Back to growth despite the triple-witching in banking & with a AAA regulatory recipe


What I heard at the Swiss International Finance Forum

Last week I attended the Swiss International Finance Forum organized by NZZ konferenzen and with a theme “Back to growth”.

Sergio Ermotti, CEO of UBS reminded the audience that all the “Regulations that are killing us” (us the regulated banks) have succeeded in reducing the systemic risk of “too big to fail” financial institutions. UBS specifically, had a balance sheet of CHF2.4 trillion and is now down to CHF 900billion.

The overall cost of regulation in Switzerland is 10% of the gross national product. This is an area still dominated by traditional IT companies (Swiss or global) and from looking into the Daily Fintech Regtech database, we only see Qumram as a Swiss Regtech startup.

On the other hand, even though Regtech doesn’t seem to be a the niche area that Swiss fintechs are focused on, S. Ermotti used the example, of the UBS Future of Finance Challenge from end of last year, that did select two Swiss fintechs as finalists (Embotech, optimization solutions for decision making and Biowatch; wearable authentication startup).

The 45 minute keynote of the UBS CEO, touched upon diverse issues. My take from the stage is that

Europe is in triple-witching in banking:

  1. Overbanked continent
  2. Over regulated continent
  3. Global tough macro environment; below zero conditions ++

The reality is that in Europe we do have overcapacities in banking and we run the risk of banks that are “too small to survive”; we have heavy regulation and we are also in a very difficult macro environment. On top of all this, the Capital Markets Union initiative has been wounded after the Brexit result.

At the same time, innovation is happening here and elsewhere, and technology is enabling us to redesign the back office and improve cost efficiencies.

Ian Goldin, the prolific author and Oxford professor, followed with his penetrating views, insights and voice. I am still hearing in my head “This is the slowest day of your Life” and “If you don’t like surprises, then you wont enjoy the rollercoaster”. In brief, he spoke about the current era as one of rapid innovation, which results from the democratization of the factory of ideas. As a result, our globalized world, runs new risks that can mostly be categorized under the BIG theme:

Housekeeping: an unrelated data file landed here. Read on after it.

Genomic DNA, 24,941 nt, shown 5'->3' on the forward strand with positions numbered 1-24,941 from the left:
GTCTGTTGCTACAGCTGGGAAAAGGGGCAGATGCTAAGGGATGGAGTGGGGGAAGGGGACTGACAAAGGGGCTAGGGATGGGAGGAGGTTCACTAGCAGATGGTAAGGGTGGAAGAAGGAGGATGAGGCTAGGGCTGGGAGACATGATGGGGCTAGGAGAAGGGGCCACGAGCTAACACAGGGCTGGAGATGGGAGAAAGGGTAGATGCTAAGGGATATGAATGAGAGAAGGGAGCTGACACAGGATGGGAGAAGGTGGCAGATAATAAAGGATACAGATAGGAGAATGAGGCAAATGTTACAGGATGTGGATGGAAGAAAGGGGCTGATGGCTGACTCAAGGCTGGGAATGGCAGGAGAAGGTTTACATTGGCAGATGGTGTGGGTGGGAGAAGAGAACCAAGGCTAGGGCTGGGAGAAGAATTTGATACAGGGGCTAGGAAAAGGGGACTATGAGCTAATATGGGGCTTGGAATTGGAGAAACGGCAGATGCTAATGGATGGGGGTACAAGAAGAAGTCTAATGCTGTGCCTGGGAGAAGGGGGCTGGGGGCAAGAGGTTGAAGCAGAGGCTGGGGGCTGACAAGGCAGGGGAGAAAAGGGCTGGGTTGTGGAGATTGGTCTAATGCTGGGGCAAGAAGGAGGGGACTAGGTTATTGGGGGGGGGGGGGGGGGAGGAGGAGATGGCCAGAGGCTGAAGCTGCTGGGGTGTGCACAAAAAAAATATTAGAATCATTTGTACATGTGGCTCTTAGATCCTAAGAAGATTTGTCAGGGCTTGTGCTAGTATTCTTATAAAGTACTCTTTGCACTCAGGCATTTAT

“Can we Manage the fast pace of changes?”

It is actually very questionable, because in this accelerated globalized world, more and more pockets in the society are left behind quickly (and are led to kick back); and more and more “people” feel that risks are coming from elsewhere; and without going into details, the result is inflexible markets, societies that immigration is rejected and nationalist ideas are gaining power. We are generating at a fast pace, endogenous risks (not black Swans; similar to Brexit that is a very recent example).

The new complexity of the world, can also be seen in realizing that countries are not interested in educating and filling the gaps that are continuously created (by being left behind) in societies. Neither are the tech companies (a la Google) that are bonding us all and co-creating the fast pace.

Remember “Today is the slowest day in your life”. Mark Branson, CEO of FINMA came on stage and was assertive and resonated with the “FAST” mantra of Ian Goldin (without having of course rehearsed or coordinated). He spoke about FINMA being lean, compared to other European regulators, and having overall a lite amount of regulation. He stressed the need to be flexible and to accommodate small companies with niche financial services offerings; by simply licensing them with a different principal based framework. He insisted that they as regulators need to innovate continuously as the market is changing; they need to balance their focus which has been lopsided towards Risk measuring and monitoring, and to give a proportionate importance to Opportunity.

My take from the regulator, is a AAA Regulatory recipe:

  • Be Fast
  • Be Flex
  • Be Forward looking

And the fourth man, Thomas Fortin from Blackrock, spoke about the myths and misperceptions around Digital advice. I was reminded again that the digitization of financial services is for the most part, not about the tech; but about how you use it. This is true especially in the digital advisory space.

Blackrock is a company that has gown through M&A and assimilating the businesses acquired. Thomas Fortin advocated the importance of the people in the business. He did it in two different ways that may seem contradicting but really aren’t. When answering to the question (self-imposed), “What is next in Digital advice?”; he advocated that Digital Only, will become niche and not “where the puck is headed”.

He then spoke extensively, about the acquisition of Future Advisor and their unique choice, first time for Blackrock, NOT to assimilate the business! Full acknowledgement from the leadership team at Blackrock that the value Future Advisor brings to the table is not 100% in the algorithms or UX; it is also in the leadership, business decision making and heuristics of the Future Advisor team, who come with different domain expertise.

The Swiss International Finance forum was evidence, that despite the challenges (e.g. the triple witching in banking) there is change at an accelerated pace happening everywhere. From the regulators, the incumbents and there is no slowing down. So, back to growth by being fast, flex, forward looking and using technology in new ways.

Daily Fintech Advisers provides strategic consulting to organizations with business and investment interests in Fintech & operates the Fintech Genome P2P Knowledge Network. Efi Pylarinou is a Digital Wealth Management thought leader.

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